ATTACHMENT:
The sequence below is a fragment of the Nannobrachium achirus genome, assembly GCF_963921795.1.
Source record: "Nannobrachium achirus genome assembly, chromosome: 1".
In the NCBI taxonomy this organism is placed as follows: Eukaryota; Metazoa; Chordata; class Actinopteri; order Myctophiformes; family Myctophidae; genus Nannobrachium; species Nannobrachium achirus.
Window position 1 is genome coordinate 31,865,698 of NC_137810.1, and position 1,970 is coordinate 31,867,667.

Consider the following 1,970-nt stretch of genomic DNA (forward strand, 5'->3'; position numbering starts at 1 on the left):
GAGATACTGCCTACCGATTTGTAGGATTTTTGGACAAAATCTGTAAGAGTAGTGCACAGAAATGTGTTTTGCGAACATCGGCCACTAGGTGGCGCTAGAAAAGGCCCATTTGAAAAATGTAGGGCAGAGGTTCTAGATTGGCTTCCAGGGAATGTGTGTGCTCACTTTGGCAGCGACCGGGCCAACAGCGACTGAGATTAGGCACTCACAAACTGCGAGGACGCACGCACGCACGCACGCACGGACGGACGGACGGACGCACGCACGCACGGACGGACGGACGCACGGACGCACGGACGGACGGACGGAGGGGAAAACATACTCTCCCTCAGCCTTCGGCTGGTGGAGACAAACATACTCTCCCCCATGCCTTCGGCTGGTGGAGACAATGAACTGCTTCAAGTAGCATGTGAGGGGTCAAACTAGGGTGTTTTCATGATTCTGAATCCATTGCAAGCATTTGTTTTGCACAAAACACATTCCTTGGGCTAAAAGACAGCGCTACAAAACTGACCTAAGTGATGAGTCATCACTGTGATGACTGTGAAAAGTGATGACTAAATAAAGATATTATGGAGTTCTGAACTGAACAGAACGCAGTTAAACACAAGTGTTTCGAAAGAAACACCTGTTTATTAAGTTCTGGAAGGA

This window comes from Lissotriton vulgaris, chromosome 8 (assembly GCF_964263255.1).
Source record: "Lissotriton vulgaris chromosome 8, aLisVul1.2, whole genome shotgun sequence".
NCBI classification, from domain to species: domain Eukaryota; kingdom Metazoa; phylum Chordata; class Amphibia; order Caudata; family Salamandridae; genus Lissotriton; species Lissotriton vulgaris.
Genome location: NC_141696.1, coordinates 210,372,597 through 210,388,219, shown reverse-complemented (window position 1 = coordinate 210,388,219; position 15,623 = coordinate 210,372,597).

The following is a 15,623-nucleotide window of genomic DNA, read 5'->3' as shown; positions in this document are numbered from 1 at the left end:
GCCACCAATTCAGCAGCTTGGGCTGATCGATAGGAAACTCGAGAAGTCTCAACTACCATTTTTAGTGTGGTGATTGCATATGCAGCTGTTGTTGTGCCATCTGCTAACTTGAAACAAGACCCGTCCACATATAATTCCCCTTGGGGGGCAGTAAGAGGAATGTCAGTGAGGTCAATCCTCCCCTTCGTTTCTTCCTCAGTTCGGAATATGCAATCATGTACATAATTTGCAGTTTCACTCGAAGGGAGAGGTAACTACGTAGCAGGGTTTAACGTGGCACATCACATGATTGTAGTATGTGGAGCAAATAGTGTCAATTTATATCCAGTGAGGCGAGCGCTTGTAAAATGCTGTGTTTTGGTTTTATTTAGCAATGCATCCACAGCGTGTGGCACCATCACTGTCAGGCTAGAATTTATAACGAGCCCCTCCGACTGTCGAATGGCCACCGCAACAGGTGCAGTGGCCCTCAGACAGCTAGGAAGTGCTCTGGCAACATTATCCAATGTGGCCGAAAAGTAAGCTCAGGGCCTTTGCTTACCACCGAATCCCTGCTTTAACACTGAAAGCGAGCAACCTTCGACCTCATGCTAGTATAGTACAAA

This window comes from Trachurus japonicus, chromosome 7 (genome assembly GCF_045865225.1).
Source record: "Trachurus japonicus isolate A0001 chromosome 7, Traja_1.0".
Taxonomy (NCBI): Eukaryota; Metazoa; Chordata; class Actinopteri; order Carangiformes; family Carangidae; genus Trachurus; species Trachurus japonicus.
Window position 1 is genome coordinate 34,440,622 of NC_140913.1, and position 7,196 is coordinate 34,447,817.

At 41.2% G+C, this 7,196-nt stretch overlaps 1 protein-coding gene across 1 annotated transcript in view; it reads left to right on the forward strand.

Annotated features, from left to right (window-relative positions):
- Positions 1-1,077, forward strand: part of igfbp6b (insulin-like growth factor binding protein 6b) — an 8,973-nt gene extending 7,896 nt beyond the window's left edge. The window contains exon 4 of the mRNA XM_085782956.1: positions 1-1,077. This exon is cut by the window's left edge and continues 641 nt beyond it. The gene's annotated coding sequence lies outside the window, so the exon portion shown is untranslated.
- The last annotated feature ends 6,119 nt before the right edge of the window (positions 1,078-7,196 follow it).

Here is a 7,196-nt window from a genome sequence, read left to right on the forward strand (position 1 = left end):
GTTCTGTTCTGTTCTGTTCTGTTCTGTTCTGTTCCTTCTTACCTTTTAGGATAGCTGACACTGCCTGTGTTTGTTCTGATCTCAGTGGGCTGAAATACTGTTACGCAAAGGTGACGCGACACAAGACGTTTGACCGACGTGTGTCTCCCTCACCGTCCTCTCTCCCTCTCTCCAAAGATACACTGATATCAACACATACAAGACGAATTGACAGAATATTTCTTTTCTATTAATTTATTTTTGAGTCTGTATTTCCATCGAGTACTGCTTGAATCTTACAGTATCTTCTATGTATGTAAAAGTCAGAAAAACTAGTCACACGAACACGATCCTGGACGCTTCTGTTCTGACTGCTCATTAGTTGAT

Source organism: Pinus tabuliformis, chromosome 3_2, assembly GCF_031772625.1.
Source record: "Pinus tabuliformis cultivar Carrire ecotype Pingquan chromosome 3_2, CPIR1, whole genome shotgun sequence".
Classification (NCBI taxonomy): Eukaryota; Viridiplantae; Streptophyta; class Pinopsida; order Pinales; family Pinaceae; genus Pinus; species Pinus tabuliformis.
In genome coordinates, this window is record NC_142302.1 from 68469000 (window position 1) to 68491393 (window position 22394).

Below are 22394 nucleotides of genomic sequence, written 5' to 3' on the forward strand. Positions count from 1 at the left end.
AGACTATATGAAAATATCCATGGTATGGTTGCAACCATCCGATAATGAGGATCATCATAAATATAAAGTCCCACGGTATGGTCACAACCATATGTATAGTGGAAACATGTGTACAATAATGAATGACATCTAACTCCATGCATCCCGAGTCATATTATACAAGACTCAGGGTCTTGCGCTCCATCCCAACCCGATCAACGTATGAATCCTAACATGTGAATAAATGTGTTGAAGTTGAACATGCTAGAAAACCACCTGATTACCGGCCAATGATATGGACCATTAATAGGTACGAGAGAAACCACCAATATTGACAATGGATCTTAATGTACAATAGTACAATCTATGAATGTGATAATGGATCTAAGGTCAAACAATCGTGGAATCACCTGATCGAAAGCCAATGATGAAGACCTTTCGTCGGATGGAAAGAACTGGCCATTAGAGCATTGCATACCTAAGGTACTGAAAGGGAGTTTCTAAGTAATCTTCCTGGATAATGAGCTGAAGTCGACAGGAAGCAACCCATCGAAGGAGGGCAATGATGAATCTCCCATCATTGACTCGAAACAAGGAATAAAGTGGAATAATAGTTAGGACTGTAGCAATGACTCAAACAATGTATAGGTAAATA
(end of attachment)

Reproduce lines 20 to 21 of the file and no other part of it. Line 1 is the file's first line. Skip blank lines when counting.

- The last annotated feature ends 6,119 nt before the right edge of the window (positions 1,078-7,196 follow it).

Here is a 7,196-nt window from a genome sequence, read left to right on the forward strand (position 1 = left end):